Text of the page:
Tuesday, 13 November 2007

Reading a Manuscript Part Two (Part Two): Stitching Dave Up Good And Proper

My other general point about Dave’s writing concerns what I call ‘stitching’ – in other words, how the manuscript links together, and in particular (to continue the analogy) to make the narrative as seamless as possible. My previous point on the chapter structure is, in a way, stitching on a macro level: my other stitching comments are far micro.

The first of these is to do with the way Dave sometimes lays out his sentences. There are occasions where there are a succession of single sentence paragraphs. It’s a powerful tool – it’s saying to the reader: this sentence is important – but using it too much can dull its impact. So I’ve asked Dave to have a look at this and, on occasions, add the stand out sentences to neighbouring paragraphs (as an aside, I noticed a similar thing with another author recently, whose book is based on a blog: is the internet influencing how people write?)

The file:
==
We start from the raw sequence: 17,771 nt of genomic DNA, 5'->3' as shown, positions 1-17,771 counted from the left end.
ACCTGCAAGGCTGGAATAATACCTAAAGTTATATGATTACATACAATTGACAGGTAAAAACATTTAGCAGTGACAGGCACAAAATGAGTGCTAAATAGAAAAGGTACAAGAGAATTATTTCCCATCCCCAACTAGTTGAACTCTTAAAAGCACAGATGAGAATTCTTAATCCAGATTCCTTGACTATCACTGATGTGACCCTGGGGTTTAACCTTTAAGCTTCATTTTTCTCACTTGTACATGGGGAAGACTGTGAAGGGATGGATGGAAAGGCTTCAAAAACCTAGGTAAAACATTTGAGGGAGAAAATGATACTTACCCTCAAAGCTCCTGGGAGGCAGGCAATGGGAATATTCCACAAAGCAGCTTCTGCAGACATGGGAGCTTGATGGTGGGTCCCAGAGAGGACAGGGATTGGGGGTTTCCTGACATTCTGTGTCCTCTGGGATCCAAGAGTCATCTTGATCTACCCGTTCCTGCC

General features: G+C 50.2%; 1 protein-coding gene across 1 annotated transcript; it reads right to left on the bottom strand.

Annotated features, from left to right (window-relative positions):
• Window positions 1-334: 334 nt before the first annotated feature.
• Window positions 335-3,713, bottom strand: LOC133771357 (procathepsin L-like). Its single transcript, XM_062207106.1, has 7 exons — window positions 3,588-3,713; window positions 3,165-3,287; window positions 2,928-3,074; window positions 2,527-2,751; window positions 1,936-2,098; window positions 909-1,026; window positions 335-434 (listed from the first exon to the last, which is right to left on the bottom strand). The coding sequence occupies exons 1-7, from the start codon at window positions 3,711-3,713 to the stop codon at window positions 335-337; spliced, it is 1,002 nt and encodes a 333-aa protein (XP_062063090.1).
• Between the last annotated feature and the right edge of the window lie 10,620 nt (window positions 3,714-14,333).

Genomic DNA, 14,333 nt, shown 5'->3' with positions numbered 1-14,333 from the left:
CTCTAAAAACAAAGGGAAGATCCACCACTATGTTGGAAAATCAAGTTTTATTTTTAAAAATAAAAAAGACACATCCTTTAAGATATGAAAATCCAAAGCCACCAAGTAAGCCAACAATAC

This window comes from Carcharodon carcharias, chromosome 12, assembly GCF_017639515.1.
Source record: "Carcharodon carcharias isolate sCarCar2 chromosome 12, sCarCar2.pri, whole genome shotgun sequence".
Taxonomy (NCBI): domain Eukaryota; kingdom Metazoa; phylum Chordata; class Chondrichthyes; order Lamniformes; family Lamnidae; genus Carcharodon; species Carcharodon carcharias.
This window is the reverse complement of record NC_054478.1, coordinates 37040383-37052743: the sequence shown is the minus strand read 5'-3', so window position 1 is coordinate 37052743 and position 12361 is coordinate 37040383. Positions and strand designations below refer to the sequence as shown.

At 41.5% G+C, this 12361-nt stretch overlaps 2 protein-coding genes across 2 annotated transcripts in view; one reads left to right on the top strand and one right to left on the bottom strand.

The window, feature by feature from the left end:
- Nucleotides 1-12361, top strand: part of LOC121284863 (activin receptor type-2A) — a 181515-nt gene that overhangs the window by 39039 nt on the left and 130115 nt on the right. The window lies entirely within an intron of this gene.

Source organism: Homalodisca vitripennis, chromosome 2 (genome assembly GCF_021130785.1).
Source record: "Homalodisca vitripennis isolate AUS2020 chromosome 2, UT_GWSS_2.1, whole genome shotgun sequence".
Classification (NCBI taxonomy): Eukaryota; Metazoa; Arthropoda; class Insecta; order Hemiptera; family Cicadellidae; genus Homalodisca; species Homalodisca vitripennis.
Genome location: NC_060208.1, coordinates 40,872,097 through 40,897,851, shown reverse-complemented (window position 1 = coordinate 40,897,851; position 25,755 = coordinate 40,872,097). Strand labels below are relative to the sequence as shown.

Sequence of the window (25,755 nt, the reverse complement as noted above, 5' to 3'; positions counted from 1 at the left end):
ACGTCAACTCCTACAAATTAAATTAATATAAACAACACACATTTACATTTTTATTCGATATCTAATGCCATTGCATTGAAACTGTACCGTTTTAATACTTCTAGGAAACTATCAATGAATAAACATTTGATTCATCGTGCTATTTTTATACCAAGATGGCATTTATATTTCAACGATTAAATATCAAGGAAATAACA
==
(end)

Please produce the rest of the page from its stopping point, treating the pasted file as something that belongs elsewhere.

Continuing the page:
The second stitching point concerns how Dave moves between sections. Sometimes, it feels as though sections begin a little suddenly, with no nod to what has gone before – for example, ‘The coach to Erith and Belvedere for the Kent Senior Cup was full’. We’re just bang into the action. Far better, I think, when they link together. Here’s another example: ‘The next day, after a restless night’s sleep…’ Dave’s giving a sense of time, and the restless night’s sleep is to do with his anger in the previous section. These sort of tweaks might not sound like much, but over a book can really make a difference.

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